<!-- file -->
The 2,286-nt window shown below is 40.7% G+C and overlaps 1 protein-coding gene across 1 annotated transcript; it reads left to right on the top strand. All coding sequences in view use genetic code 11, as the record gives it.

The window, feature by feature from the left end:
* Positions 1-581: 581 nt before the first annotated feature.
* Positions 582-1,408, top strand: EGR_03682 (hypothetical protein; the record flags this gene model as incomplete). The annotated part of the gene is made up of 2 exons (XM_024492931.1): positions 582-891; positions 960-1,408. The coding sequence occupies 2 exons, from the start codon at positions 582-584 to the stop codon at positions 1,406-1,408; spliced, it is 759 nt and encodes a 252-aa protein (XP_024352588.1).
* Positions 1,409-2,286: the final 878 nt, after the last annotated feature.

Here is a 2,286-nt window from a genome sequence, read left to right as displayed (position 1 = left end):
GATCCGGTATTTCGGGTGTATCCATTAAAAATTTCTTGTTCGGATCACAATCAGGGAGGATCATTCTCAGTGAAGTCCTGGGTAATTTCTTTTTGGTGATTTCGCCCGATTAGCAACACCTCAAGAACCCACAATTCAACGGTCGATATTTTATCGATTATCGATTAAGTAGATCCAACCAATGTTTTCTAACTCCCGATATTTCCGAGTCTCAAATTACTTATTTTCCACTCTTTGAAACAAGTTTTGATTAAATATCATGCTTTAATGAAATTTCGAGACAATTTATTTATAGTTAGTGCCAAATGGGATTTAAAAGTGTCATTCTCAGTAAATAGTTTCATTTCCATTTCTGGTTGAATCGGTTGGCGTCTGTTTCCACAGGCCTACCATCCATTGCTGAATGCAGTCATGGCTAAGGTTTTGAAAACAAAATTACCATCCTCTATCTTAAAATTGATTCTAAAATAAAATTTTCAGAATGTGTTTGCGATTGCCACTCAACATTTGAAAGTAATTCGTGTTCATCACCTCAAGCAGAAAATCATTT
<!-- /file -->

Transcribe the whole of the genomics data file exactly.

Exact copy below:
The 2,286-nt window shown below is 40.7% G+C and overlaps 1 protein-coding gene across 1 annotated transcript; it reads left to right on the top strand. All coding sequences in view use genetic code 11, as the record gives it.

The window, feature by feature from the left end:
* Positions 1-581: 581 nt before the first annotated feature.
* Positions 582-1,408, top strand: EGR_03682 (hypothetical protein; the record flags this gene model as incomplete). The annotated part of the gene is made up of 2 exons (XM_024492931.1): positions 582-891; positions 960-1,408. The coding sequence occupies 2 exons, from the start codon at positions 582-584 to the stop codon at positions 1,406-1,408; spliced, it is 759 nt and encodes a 252-aa protein (XP_024352588.1).
* Positions 1,409-2,286: the final 878 nt, after the last annotated feature.

Here is a 2,286-nt window from a genome sequence, read left to right as displayed (position 1 = left end):
GATCCGGTATTTCGGGTGTATCCATTAAAAATTTCTTGTTCGGATCACAATCAGGGAGGATCATTCTCAGTGAAGTCCTGGGTAATTTCTTTTTGGTGATTTCGCCCGATTAGCAACACCTCAAGAACCCACAATTCAACGGTCGATATTTTATCGATTATCGATTAAGTAGATCCAACCAATGTTTTCTAACTCCCGATATTTCCGAGTCTCAAATTACTTATTTTCCACTCTTTGAAACAAGTTTTGATTAAATATCATGCTTTAATGAAATTTCGAGACAATTTATTTATAGTTAGTGCCAAATGGGATTTAAAAGTGTCATTCTCAGTAAATAGTTTCATTTCCATTTCTGGTTGAATCGGTTGGCGTCTGTTTCCACAGGCCTACCATCCATTGCTGAATGCAGTCATGGCTAAGGTTTTGAAAACAAAATTACCATCCTCTATCTTAAAATTGATTCTAAAATAAAATTTTCAGAATGTGTTTGCGATTGCCACTCAACATTTGAAAGTAATTCGTGTTCATCACCTCAAGCAGAAAATCATTT